AIS Student Artists Meditate on Identity in Final Show
It’s not uncommon for teenagers to take pictures of themselves, but looking at student artist Chelsea Degenhardt’s photo composition—a work in which the teenager appears nearly denuded crouching to squeeze inside a series of frames—it will take more time to process than your average selfie.
Standing beside her work inside the International Baccalaureate Visual Arts Exhibition, the terminal work that art students must satisfy before obtaining their diplomas, Degenhardt isn’t demure about the complexity of her piece.
“A lot of my work is black and white representing the Yin and Yang,” Degenhardt said. “It’s like (my work) is two completely different colors … different energies, you know, that complement each other.”
There’s a lot to digest the work of Degenhart’s and other senior art students in the “7 Dragons” show from March. The series of revealing photos appear next to a plasticised bowl of noodle soup which has a fake donut inside, a blunt visual metaphor for a collision of cultures but also a frank expression of something the artist has been turning over for the past few years.
“For my show, my theme was about trying to figure out whether I’m American or Vietnamese”, Degenhardt said.
The artist has family from both lineages, and she said her thinking about the question has culminated in broader questions about cultural and self-identity. The 17-year- old is working through these questions in her show through paintings and sculptures along with the photography work.
The black against the white, “That’s kind of like [my] different cultures.”
“This is me in a box. It’s kind of to represent me figuring a way out or figuring out a way to [...] say ‘Oh okay, you’re Vietnamese’ or ‘Oh, you’re American.’”
“I’m still trying to figure it out”, Degenhardt said seriously. “I haven’t really escaped yet.”
The Big Show
Degenhardt is taking risks with her art as are her fellow student artists.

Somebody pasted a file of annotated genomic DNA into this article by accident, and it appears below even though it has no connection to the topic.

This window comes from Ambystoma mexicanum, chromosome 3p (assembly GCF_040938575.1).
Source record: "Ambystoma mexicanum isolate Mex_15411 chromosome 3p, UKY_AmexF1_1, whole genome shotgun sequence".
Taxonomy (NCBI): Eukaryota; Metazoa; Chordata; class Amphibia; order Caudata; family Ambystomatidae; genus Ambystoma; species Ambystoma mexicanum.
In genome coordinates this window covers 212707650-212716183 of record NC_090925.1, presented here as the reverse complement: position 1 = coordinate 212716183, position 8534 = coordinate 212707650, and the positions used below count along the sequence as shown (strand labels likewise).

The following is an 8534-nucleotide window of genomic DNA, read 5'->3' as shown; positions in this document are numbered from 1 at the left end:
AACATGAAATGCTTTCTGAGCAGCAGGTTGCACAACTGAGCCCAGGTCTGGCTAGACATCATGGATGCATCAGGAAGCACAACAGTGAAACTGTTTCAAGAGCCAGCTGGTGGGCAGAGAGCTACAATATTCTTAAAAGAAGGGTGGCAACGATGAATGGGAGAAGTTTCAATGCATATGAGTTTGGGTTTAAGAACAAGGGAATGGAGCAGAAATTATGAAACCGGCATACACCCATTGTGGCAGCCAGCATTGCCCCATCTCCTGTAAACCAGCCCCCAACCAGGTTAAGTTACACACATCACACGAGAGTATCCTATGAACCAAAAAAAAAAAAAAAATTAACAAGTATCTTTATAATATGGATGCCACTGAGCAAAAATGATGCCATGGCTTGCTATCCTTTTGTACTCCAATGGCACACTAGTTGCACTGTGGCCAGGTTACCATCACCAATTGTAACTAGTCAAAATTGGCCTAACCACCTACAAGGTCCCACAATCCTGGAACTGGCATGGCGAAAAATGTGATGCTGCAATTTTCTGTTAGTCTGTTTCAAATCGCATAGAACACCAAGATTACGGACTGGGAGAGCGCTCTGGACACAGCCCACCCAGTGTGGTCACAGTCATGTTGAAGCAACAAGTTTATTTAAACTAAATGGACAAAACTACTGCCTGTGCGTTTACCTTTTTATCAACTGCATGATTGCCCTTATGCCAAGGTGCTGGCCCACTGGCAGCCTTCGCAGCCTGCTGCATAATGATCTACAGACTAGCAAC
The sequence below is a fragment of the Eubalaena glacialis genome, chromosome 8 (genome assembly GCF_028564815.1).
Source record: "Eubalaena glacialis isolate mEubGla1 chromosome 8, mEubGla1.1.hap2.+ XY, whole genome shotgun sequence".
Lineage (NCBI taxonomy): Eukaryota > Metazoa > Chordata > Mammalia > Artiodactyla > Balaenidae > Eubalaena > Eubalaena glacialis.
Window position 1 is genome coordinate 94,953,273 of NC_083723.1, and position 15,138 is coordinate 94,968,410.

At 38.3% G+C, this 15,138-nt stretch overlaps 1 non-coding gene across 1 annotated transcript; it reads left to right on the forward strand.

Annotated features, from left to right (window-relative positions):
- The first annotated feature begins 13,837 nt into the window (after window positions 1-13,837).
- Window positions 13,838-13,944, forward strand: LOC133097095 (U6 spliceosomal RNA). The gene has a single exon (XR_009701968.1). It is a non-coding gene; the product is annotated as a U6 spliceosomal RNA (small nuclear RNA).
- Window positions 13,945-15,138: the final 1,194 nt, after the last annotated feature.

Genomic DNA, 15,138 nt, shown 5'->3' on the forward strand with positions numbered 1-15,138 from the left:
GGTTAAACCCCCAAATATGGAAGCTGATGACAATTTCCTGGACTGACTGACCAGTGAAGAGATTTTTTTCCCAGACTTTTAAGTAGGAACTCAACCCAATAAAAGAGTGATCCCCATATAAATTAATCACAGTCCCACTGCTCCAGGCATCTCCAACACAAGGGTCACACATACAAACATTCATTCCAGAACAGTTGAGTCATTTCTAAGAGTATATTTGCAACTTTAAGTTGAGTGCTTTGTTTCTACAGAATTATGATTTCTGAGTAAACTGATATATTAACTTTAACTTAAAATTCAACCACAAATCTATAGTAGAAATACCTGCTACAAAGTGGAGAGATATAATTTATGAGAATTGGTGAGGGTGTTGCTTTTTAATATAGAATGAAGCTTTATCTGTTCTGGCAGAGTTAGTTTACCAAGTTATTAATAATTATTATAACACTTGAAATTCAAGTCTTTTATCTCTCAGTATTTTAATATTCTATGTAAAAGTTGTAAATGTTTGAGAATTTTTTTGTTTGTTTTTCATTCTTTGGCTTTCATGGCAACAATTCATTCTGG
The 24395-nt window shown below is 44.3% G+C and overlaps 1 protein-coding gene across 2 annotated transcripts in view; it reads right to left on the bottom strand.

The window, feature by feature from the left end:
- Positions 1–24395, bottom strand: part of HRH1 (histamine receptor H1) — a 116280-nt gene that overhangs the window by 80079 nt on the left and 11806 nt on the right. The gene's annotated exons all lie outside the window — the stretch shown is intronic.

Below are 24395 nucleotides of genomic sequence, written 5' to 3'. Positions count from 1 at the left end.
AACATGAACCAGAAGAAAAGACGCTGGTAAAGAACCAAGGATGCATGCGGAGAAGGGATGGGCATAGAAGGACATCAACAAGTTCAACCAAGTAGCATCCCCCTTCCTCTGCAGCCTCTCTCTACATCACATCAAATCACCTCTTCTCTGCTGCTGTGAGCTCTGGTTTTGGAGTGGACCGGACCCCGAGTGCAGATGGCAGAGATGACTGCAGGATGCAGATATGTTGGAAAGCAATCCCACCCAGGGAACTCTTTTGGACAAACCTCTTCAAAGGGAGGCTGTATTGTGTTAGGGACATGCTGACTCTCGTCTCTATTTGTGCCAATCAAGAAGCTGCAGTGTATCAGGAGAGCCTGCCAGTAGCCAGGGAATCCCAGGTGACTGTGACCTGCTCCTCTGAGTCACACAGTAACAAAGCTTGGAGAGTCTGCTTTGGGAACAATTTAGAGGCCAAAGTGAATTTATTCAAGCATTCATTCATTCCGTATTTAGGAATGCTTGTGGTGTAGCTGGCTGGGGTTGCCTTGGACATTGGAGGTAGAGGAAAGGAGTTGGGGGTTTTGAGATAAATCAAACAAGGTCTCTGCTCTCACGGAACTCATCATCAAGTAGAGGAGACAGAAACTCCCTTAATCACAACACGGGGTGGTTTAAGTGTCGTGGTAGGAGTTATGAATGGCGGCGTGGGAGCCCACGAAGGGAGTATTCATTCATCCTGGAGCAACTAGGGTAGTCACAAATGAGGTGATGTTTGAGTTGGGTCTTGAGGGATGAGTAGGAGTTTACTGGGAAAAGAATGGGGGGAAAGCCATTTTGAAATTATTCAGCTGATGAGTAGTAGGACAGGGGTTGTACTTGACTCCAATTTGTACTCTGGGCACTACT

One of the student works, by Truc Anh Le, is a respectful portrait painting of a Vietnamese soldier draped in tattered, blood-red cloth, it tells a story of struggle and sacrifice – a theme common to many of the works presented across this exhibition. In the middle of the art exhibition lies an actual, working boat moored to the school’s linoleum floor.
“It’s about the Vietnamese people”, Yen Chi Huynh said explaining that the boat is a reference to the riverbound Vietnamese of the Mekong Delta.
The boat also also serves as a stand in for the bitter irony of the dated transport: in the West, the boat serves as a symbol for progress and ascent. A boat on a dry surface exposes the emptiness of the trope.
“It’s supposed to take people away to a farther future”, Yen continues, “but instead in Vietnam it’s trap [sic] people inside.”
This isn’t just the students’ last chance to show for their peers and community before heading to their next, distant destination—most of the international school’s graduates earn a place in the freshman classes of top foreign colleges and universities—but a graded, cumulative project intended to be a showcase of the students’ best works.
The work presented accounts for just 40 percent of their mark for one of the nine components they must study for their IB.
“They curate, they decide how an audience is going to interact with it”, art teacher Nigel Hall said. “And their work tells a story.”
The artists statement that accompanies each individual student’s group of works maps out the student’s rationale for selecting their story and their particular manner of telling it. This contrasts traditional art curation, which usually just asks that artworks just address a common theme.
“It isn’t a theme, it’s a narrative. It’s a cohesive collection of artwork”, Hall explains.
“It’s a huge matter. The exhibition is a culmination of the work they’ve done in that two-year period.” He added.
It’s during this time that students are becoming self-aware and examining ways that their settings and culture have shaped their experiences and artistic talent.
Though the boat is tragic, Yen said for her personally it’s a statement of perspective that she was only able to get as a student of Australia International School.
“My exhibition is about what restricted [sic] by the culture” and how the new environment of the international school has created a space for her to think critically about the value system she inherited, Yen said.
It’s not an answer to the question, but a foundation for addressing it more honestly. Degenhardt is at a similar point in her exploration of her own cultural identity.
“You don’t really need to have a definite answer because a passport doesn’t really hold your identity. You’re kind of your own person,” Degenhardt said, a reflection of the self-acceptance she crafted for herself while she was making her art.
Image source: AIS